TALLAHASSEE, Fla. — The Florida Legislature illegally drew the state’s congressional districts to primarily benefit the Republican Party, a judge has ruled, and has ordered them redrawn.
Circuit Judge Terry Lewis said in a 41-page ruling Thursday that legislators relied on GOP political operatives who worked in secret to craft the final political maps adopted in 2012. In doing so Lewis rejected arguments from top legislative leaders that they had done nothing wrong during the process.
The ruling is not expected to disrupt this year’s elections because the Legislature is expected to appeal the decision to the state Supreme Court. But ultimately the changes could affect the political careers of Florida’s congressional delegation, which is currently dominated by Republicans.
The landmark decision comes in the first serious test of the “Fair Districts” amendments adopted by the state’s voters in 2010. Those standards said legislators could no longer draw up districts to favor incumbents or a political party, a practice known as “gerrymandering.”
“It’s a pretty historic ruling,” said David King, one of the attorneys who represented the coalition of groups that sued the Legislature. “It just doesn’t work to say you are open and transparent. You actually have to do it.”
A spokesman for House Speaker Will Weatherford said Thursday night that the House was reviewing the decision.
Lewis’s ruling followed a 12-day trial earlier this year that centered on whether legislators used a “shadow” process to conceal the role of GOP consultants who helped draw up the maps. The groups pushing the lawsuit contended this process resulted in a handful of illegally-drawn congressional districts that were aimed at boosting Republicans overall.
The judge did not agree that all the districts cited by the groups were unconstitutional. But he found that two districts violated the new standards: a sprawling district held by U.S. Rep. Corinne Brown that runs from Jacksonville to Orlando and a central Florida district held by U.S. Rep. Dan Webster. Brown is a Democrat, while Webster is a Republican.
Lewis said the presence of two invalid districts rendered the entire congressional map invalid although he said that doesn’t mean that every district must be redrawn. Lewis did not say in his ruling, however, whether the Legislature or the courts should be responsible for drawing the new districts.
Part of the evidence used by Lewis to make his decision was never presented publicly. It was kept secret because of legal challenges brought by one of the consultants involved. But Lewis said that evidence convinced him that the political operatives engaged in a “conspiracy to influence and manipulate the Legislature into a violation of its constitutional duty.”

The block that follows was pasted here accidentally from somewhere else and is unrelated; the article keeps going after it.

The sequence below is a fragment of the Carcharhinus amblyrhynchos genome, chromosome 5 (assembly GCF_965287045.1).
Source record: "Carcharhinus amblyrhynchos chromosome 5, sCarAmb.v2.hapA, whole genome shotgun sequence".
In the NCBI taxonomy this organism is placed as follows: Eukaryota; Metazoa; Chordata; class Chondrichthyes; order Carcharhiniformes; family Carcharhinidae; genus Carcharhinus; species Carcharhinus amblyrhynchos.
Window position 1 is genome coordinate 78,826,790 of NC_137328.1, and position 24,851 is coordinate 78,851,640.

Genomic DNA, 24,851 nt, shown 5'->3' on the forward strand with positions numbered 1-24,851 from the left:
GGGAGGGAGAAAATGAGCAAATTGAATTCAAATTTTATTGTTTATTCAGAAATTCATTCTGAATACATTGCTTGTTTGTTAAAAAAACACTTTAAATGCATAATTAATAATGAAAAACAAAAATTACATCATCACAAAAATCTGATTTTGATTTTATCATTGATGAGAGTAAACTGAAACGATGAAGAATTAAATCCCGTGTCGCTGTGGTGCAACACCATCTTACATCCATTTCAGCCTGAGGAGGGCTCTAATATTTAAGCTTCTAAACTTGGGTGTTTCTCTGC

“They made a mockery of the Legislature’s proclaimed transparent and open process of redistricting by doing all of this in the shadow of the process,” Lewis stated in his ruling.
The evidence presented publicly included testimony that a top House aide shared maps with a Republican consultant before they were made public. Another map, which resembled one put together by a consultant, was submitted in the name of a college student who said under oath he had nothing to do with it.
Lewis also questioned why legislators deleted emails and documents related to redistricting even though they knew a lawsuit was likely.
“There was no legal duty on the part of the Legislature to preserve these records, but you have to wonder why they didn’t,” Lewis wrote.
Both Weatherford and Senate President Don Gaetz testified during the trial that outside GOP consultants were told early on that they would have no role in the process. They both denied that the Legislature deliberately drew up maps to favor Republicans. Attorneys for the Legislature repeatedly pointed out during the trial that several Republican incumbents, including U.S. Rep. Allen West, lost their re-election bids in 2012.
Attorneys and legislators at the time also called the deletion of emails routine.
Even though there are more registered Democrats in the state, Republicans currently hold a 17-to-10 majority in Florida’s congressional delegation. President Barack Obama also won the state in the last two presidential elections, although Republicans have won the last four gubernatorial races.
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